Jewelery Design

In jewelery Design, the goal is to translate a piece of jewelry from an idea in the mind of the designer to a rendered sketch. Then, the idea can be turned into a metal skeleton and then into a mold to be cast in wax. The resulting wax model can then be used to make a prototype or a finished product. Jewelry makers who are able to successfully do this are stepping up from simply combining raw materials and techniques to become true designers.

The desire for beauty, the need to express reverence or loyalty and a passion for gems have inspired artists since ancient times to dream up jewelry designs. Artisans have created jewelry to celebrate a wedding, a milestone birthday or a holiday. They have also designed pieces to honor a lost loved one or to memorialize a loved pet. These and many other emotions have driven designers to create heirloom-quality pieces of jewelry.

A successful career in jewelry design requires a mix of creativity and the ability to juggle the behind-the-scenes realities of production and sales. Consequently, many multihyphenates (people with multiple careers) choose to work in the field as a way to supplement their income. In addition to a day job, they may work at craft or design shows, offer their products through online stores or sell their jewelry in local shops.

Most jewelry designers have learned their skills in vocational and technical schools or through on-the-job training. Others enroll in post-secondary programs that offer a bachelor’s or master’s degree in jewelry design. Some post-secondary institutions also offer certificate programs for students who do not wish to pursue a full degree.

Many jewelry designers use traditional hand-drawing and drafting techniques, especially at the conceptual stage. However, a greater number of people now turn to computer-aided jewelry design software like Rhinoceros 3D and Matrix. These tools are particularly useful for creating 3-D models that can be translated into CNC cut or printed wax patterns for rubber molding and lost-wax casting processes.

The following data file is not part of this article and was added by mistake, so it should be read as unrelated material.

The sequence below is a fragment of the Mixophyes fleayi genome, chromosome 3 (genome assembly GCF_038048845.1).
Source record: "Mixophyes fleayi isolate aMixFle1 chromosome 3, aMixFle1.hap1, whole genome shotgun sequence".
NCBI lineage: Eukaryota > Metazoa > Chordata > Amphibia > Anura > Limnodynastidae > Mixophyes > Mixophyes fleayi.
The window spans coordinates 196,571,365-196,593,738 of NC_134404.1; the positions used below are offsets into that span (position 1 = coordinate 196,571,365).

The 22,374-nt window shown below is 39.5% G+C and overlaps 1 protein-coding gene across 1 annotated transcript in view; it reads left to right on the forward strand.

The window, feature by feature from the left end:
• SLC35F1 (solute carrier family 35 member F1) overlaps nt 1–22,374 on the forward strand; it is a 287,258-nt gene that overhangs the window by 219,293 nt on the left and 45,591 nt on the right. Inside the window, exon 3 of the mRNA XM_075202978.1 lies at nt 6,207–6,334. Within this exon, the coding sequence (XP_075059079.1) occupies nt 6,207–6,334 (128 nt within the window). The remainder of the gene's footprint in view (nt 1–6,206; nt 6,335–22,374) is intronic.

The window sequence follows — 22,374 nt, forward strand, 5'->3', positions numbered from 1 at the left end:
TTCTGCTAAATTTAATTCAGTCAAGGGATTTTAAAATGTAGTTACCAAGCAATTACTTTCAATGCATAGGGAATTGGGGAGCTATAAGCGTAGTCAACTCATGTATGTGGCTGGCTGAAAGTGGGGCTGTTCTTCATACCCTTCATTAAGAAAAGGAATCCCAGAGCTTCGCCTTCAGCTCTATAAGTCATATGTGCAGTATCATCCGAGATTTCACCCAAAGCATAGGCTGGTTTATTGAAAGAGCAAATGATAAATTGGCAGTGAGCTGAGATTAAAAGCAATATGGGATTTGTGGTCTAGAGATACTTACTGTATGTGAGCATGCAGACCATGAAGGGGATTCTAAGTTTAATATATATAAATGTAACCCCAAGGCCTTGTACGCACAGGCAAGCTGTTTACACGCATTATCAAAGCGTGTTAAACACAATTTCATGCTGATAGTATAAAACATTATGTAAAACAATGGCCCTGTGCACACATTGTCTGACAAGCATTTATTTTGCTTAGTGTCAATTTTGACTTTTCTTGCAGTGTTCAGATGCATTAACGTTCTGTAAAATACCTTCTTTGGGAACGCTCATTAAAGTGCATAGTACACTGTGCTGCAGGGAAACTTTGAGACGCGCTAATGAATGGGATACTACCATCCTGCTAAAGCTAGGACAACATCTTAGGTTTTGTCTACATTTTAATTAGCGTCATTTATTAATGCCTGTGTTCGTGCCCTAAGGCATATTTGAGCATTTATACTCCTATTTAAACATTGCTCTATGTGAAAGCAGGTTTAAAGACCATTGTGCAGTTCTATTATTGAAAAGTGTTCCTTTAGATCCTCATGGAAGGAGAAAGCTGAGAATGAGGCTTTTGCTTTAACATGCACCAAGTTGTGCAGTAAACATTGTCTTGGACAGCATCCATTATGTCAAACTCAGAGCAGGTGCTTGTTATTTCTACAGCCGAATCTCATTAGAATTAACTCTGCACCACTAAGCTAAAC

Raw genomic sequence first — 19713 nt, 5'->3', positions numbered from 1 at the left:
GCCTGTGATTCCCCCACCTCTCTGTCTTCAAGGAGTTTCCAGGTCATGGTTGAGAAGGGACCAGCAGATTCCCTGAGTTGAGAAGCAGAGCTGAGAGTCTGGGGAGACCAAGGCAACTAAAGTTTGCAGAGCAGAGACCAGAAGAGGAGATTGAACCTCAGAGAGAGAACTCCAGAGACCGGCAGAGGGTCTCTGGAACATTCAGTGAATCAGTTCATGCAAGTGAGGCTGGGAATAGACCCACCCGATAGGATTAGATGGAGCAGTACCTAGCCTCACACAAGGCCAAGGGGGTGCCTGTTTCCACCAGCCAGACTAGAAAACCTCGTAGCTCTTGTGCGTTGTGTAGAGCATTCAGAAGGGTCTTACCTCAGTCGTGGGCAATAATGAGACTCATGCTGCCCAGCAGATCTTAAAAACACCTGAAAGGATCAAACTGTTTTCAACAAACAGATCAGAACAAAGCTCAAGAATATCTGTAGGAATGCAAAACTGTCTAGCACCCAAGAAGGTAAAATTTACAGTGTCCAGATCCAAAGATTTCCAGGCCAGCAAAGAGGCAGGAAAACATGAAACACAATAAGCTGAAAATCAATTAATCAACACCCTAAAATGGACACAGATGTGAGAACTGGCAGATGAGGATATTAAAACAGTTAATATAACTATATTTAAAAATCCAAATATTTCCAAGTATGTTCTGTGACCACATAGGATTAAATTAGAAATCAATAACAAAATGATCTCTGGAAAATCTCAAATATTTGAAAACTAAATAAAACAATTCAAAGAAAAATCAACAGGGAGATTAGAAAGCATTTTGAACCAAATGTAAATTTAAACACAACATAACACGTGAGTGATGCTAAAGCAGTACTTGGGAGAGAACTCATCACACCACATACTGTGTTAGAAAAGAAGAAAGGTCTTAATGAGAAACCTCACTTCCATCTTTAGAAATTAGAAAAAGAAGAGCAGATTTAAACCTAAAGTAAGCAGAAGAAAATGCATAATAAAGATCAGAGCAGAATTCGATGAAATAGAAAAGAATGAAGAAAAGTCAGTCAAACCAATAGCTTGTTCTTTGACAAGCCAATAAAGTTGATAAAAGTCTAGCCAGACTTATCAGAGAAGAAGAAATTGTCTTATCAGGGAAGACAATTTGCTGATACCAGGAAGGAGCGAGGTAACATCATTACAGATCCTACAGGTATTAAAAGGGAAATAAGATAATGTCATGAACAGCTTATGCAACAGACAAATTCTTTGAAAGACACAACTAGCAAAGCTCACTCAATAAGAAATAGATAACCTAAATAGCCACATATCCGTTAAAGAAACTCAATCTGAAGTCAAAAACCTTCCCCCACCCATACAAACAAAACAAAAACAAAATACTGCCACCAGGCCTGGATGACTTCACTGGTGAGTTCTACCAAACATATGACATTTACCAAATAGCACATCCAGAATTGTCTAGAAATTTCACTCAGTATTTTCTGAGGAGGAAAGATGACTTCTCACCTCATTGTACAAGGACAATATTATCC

Some jewelry makers cringe at the thought of using manufactured jewelry findings, but for many, they are a necessary step in the production process. Findings can be the difference between a piece that makes you scratch your head and one that is worthy of being the crowning glory of your collection.

The first step in designing a new piece of jewelry is to look for inspiration. A quick online search or a trip to a jeweler’s shop should provide enough ideas to get started. Once you have the general theme of your piece nailed down, you can begin to consider shapes, colors and materials. Whether you are designing for yourself or your customers, start with a rough sketch and don’t be afraid to experiment with different concepts until you find a design that is truly unique and meaningful to you. Then, with your inspiration in hand and reasonable boundaries on the cost of materials, unleash your talent and passion to bring your concept to life.